A woman interrupted. "I heard him too, but I was on the other side of the fire. I couldn't really see what he was talking about, but he was looking at the woods. Well, he was kind of half sitting up and studying the trees."

The man shrugged. "I was asleep. I guess I talk in my sleep. Maybe I sit up in my sleep. I was tired. I slept like the dead."

He left it at that, but the woman studied him strangely too as if she wondered about whether the man was seeing something in his sleep and forgot it or was just embarrassed for making a scene.

We hiked back out, but I admit that I moved myself up from the rear of the group to the middle. I couldn't stop the feeling we were being escorted from the woods. We stopped to drink and rest and instead of sketching, I studied the periphery, no longer seeing the enormous trees as quiet sentinels, but as hiding spots for a very large creature.

I never forgot how a place so mystical and otherworldly could also feel as though it harbored very large secrets, as well...

**Don't miss---tonight on Animal Planet they're showing "Finding Bigfoot" marathon.**


  1. Fascinating story. Wilderness romps can play interesting games with the mind. Lots of critters out there.

  2. Yeah, MM. I thought the place was weird. The entire time there, never saw a critter or even heard a bird. Now, that's just wrong.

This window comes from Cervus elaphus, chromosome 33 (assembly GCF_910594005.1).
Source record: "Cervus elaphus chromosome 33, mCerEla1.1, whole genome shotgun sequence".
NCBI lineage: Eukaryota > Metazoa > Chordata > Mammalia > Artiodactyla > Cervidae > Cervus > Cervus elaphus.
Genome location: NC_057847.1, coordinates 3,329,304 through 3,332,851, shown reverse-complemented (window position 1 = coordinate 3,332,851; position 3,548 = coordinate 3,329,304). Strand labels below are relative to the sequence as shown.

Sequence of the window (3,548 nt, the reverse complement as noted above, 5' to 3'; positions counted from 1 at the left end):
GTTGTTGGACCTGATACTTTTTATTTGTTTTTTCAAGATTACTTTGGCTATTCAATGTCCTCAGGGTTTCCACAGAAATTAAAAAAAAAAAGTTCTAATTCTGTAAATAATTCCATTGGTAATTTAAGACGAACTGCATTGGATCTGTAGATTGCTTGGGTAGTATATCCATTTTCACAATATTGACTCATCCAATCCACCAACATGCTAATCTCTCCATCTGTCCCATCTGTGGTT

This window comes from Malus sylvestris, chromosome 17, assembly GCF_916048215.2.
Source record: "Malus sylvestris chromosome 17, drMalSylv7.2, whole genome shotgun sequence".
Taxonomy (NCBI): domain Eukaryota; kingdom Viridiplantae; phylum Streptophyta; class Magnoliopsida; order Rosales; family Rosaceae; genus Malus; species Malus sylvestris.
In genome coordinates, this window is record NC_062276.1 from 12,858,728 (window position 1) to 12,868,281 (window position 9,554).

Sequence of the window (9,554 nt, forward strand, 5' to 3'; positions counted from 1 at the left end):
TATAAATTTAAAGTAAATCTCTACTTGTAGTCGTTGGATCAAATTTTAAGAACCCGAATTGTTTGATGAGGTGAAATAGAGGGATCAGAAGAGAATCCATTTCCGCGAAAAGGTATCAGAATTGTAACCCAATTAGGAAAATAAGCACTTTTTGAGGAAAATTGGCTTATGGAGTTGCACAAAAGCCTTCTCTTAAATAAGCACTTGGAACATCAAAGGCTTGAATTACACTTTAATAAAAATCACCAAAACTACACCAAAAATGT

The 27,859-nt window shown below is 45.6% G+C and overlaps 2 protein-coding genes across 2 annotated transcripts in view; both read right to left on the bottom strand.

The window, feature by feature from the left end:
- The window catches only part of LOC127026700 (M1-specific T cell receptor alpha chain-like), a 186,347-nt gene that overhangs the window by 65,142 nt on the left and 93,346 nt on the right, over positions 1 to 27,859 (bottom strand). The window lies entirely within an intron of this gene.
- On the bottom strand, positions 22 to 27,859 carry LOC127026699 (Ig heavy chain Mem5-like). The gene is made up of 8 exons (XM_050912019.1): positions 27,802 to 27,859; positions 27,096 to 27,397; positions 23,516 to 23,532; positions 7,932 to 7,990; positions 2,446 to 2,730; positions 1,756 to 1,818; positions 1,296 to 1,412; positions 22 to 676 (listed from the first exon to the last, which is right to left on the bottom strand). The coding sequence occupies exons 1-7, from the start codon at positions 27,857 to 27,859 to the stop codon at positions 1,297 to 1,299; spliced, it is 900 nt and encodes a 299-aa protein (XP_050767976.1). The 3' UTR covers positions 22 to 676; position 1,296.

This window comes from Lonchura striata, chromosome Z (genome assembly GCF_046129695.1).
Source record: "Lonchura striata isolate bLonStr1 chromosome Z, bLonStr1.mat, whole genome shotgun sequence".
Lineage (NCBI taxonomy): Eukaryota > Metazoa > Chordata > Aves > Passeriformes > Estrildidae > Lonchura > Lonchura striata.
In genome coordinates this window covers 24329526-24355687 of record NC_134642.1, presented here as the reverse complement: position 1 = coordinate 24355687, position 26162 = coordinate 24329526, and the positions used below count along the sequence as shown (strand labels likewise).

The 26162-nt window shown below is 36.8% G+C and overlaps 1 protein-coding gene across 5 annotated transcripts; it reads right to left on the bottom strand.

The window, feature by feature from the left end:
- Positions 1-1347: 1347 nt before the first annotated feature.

3. There is always something creepy about a piece of nature lacking critters...

  4. That is a great story. I would love to visit there someday!

  5. Melanie;
    The prettiest forest in all the world. You expect some kind of ancient mythical creatures to arise which is why I guess I was on Bigfoot alert. I wish I had been envisioning fairies instead, it would have been a better sleep night.

  6. Great story. I was scared reading it. The woods are much more creepy than a haunted place. I can't wait for our camping trip in September. It's going to be a blast.

  7. Cool story. The ex went to San Fran the year before we started dating and loved the huge redwoods. Always wanted to take me there. Wish I would have gone. Oh well! I get there one day!

  8. Sis, you would find it to be utterly mind blowing. There's nothing like it in all the world. As a lover of forests, it is top of the list.